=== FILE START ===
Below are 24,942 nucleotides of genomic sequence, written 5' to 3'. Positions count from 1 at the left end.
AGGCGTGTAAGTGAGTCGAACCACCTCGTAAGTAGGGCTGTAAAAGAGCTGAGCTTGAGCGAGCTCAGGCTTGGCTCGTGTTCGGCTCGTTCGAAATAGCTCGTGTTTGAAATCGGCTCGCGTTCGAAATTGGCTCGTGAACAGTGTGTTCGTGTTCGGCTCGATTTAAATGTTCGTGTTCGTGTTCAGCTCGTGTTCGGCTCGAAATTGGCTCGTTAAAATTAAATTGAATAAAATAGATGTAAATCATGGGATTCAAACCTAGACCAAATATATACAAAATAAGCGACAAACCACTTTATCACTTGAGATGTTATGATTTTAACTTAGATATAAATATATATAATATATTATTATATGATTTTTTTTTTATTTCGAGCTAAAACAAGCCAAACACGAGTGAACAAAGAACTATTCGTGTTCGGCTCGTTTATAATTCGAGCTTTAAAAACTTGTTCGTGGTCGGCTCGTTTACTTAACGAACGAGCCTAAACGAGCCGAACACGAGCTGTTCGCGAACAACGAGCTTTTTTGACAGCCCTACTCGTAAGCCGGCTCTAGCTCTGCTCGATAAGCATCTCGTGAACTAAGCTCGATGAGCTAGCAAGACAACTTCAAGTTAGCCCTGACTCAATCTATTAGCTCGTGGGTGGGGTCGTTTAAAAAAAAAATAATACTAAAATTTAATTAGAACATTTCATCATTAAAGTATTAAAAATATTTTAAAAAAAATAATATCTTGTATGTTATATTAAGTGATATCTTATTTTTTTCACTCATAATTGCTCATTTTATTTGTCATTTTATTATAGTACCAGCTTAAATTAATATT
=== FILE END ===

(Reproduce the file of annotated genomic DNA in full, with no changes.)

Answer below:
Below are 24,942 nucleotides of genomic sequence, written 5' to 3'. Positions count from 1 at the left end.
AGGCGTGTAAGTGAGTCGAACCACCTCGTAAGTAGGGCTGTAAAAGAGCTGAGCTTGAGCGAGCTCAGGCTTGGCTCGTGTTCGGCTCGTTCGAAATAGCTCGTGTTTGAAATCGGCTCGCGTTCGAAATTGGCTCGTGAACAGTGTGTTCGTGTTCGGCTCGATTTAAATGTTCGTGTTCGTGTTCAGCTCGTGTTCGGCTCGAAATTGGCTCGTTAAAATTAAATTGAATAAAATAGATGTAAATCATGGGATTCAAACCTAGACCAAATATATACAAAATAAGCGACAAACCACTTTATCACTTGAGATGTTATGATTTTAACTTAGATATAAATATATATAATATATTATTATATGATTTTTTTTTTATTTCGAGCTAAAACAAGCCAAACACGAGTGAACAAAGAACTATTCGTGTTCGGCTCGTTTATAATTCGAGCTTTAAAAACTTGTTCGTGGTCGGCTCGTTTACTTAACGAACGAGCCTAAACGAGCCGAACACGAGCTGTTCGCGAACAACGAGCTTTTTTGACAGCCCTACTCGTAAGCCGGCTCTAGCTCTGCTCGATAAGCATCTCGTGAACTAAGCTCGATGAGCTAGCAAGACAACTTCAAGTTAGCCCTGACTCAATCTATTAGCTCGTGGGTGGGGTCGTTTAAAAAAAAAATAATACTAAAATTTAATTAGAACATTTCATCATTAAAGTATTAAAAATATTTTAAAAAAAATAATATCTTGTATGTTATATTAAGTGATATCTTATTTTTTTCACTCATAATTGCTCATTTTATTTGTCATTTTATTATAGTACCAGCTTAAATTAATATT